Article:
• Specs: There are always things to improve in the test suite and giving the new hire some space to go down a few rabbit holes will familiarize her with how the system works while at the same time immediately adding value.
  • Refactors: Improving your most incomprehensible code immediately makes the new hire a hero after they can untangle your mess. Again, giving him some space to explore how the system interacts is time well invested.
  • Small feature win: Shipping something immediately makes everyone feel good. Not only are they able to quickly get a win on the board, but they also can immediately feel the builder’s high and pride of owning a user facing feature.
  • Pairing: Pairing can be combined in all these scenarios but pairing takes the pressure off of the new hire by making sure they aren’t going it alone. Insisting the new hire to drive anecdotally also seems to increase confidence and ensures she doesn’t become a passive observer.
  • Onboarding the next noob: Allowing a new hire to onboard the next new hire has been really effective for my team since it proves how much he has learned about the code and our process. While the timing is a key element, I’ve seen confidence levels dramatically shoot up after shepherding a new hire.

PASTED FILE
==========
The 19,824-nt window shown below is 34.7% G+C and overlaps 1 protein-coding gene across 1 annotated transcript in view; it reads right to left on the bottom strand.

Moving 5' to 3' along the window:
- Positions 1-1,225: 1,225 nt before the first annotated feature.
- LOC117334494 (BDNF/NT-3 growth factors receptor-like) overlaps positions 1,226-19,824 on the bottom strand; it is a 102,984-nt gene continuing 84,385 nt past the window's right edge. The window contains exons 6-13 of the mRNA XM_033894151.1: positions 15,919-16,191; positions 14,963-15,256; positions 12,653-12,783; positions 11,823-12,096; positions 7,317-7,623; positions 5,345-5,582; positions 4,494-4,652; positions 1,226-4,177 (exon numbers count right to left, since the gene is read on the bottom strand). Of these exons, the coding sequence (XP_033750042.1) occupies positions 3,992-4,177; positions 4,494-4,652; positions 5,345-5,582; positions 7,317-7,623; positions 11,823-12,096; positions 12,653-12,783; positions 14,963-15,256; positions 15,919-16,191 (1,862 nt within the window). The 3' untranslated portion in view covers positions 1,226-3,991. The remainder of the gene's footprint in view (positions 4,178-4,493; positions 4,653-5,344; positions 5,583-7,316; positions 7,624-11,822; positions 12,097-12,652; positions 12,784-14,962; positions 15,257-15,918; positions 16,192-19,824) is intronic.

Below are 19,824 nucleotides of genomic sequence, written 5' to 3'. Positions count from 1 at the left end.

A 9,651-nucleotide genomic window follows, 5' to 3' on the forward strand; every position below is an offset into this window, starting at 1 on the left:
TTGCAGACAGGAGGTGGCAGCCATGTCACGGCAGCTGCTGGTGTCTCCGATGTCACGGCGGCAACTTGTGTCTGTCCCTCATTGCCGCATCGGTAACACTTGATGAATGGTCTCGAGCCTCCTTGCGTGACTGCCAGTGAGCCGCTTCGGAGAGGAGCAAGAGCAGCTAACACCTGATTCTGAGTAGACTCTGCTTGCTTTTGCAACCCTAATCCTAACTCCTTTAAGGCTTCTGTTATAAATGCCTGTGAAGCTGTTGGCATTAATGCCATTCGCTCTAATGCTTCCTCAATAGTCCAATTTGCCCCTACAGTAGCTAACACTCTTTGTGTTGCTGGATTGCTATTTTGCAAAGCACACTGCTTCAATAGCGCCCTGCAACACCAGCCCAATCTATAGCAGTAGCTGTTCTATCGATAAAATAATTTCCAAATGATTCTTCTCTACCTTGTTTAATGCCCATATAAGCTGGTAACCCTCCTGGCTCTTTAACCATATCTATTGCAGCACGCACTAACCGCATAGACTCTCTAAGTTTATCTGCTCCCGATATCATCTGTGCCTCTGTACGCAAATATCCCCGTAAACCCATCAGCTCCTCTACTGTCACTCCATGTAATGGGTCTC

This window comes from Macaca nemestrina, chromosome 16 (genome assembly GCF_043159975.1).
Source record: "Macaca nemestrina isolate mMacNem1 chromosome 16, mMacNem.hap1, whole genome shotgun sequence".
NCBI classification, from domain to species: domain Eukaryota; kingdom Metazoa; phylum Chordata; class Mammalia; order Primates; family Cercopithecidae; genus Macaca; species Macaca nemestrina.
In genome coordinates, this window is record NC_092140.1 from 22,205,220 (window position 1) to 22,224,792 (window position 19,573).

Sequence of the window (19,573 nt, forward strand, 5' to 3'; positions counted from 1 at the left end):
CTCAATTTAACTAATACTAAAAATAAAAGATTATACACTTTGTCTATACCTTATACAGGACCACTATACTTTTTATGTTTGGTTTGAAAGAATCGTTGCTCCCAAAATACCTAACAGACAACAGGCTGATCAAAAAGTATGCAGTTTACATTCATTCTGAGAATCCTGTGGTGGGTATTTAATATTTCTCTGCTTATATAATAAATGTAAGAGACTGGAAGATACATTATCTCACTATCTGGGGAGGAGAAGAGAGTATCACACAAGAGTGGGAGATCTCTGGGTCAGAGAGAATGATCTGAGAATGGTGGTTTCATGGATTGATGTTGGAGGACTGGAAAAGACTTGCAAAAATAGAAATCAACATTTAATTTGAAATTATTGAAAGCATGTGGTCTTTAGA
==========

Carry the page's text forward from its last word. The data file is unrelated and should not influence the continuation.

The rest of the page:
There isn’t anything all that novel here. I think giving a new hire a lot of attention and making sure they don’t flounder too much is the basic goal (a little flopping around is OK). Even if they are working on a project, allowing for an orientation period takes the pressure off and allows them to explore the code. This is time well spent. For a new junior hire, I’ve made the mistake of putting deadlines around that first project with disastrous results.

Ramping up not only helps a new hire feel productive and competent, it also affects our team dynamic. We need all of our team members to participate in our difficult discussions and if a new hire lacks confidence in their code contributions they also sideline themselves in our team dynamics. Poor onboading is an opportunity lost to build rapport and establish confidence while good onboarding usually leads to individual comfort and immediate buy-in. So while it can be very time intensive, for me it has been worth the investment.